The HazingPrevention.Org Story

A brainstorming session during a 2003 meeting hosted by the Association of Fraternity Advisors generated an idea about the need for a national symposium on the issue of hazing. College speaker's agency CAMPUSPEAK took that idea and organized one the following year. On the heels of that first symposium, the agency organized the first-ever National Hazing Prevention Week (NHPW), and CAMPUSPEAK operated both programs for three years with the financial help of a handful of key sponsors.

In 2007, CAMPUSPEAK Chief Executive Officer Tracy Maxwell left her position with the agency and formed a nonprofit organization, Platforms Inc. Maxwell was passionate about hazing and recognized that no one was really addressing the issue from the standpoint of prevention. So CAMPUSPEAK donated the symposium and NHPW to Maxwell's nonprofit, and HazingPrevention.Org (HPO) was born on September 4, 2007.

"I thought it made more sense for the work of hazing prevention to be done by a nonprofit, and because I felt strongly that we could actually impact this problem with the right kind of focus," Maxwell says. "For decades, organizations and individuals, particularly those in higher education, have been lamenting hazing, and the rest of the population (as well as the media) have largely paid attention only when someone has been injured or killed. Why wasn't someone working on preventing hazing from occurring in the first place?"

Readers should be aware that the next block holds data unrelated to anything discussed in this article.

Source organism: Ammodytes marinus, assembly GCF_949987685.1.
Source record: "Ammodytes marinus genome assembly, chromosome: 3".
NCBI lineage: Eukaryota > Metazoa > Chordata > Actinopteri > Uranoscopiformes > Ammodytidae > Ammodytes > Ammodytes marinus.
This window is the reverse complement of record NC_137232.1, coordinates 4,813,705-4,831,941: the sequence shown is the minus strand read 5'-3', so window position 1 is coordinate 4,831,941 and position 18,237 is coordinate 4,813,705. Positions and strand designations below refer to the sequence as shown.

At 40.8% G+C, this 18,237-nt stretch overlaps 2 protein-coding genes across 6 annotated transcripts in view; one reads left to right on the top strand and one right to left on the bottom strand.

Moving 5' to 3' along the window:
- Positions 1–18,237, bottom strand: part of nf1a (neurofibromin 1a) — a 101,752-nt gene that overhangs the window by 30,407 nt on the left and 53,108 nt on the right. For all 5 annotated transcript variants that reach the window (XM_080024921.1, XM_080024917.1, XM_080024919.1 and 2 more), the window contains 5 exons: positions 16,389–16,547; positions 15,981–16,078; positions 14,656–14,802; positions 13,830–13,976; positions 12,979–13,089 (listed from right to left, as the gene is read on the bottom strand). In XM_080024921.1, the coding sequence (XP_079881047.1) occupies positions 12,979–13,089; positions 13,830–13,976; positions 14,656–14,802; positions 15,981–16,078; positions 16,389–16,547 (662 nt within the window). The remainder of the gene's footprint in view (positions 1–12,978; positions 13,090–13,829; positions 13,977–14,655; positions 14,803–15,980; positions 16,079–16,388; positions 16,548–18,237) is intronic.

Maxwell's first task was to form a volunteer Board of Directors who were or could be as passionate about hazing prevention as she was. This task was also her first success. Of her 11 original members, three are still serving on the Board, including President Joe Gilman, Treasurer Marilyn Fordham and Secretary Gina Lee-Olukoya. Fordham is serving her final term on the Board but has already committed to working on the Development Committee. Founding Board member Dan Bureau has chaired the Governing and Nominating Committee for the past three years. And the first president of the Board, Allison Swick-Duttine, is chairing the National Hazing Prevention Week Committee for a second year. Among the other founding members, Dave Westol continues to assist HPO with legal issues, Hank Nuwer continues to help develop HPO resources, and David Stollman's CAMPUSPEAK is endowing a new poster contest for National Hazing Prevention Week. Most individuals who have served on the Board continue to support the organization financially.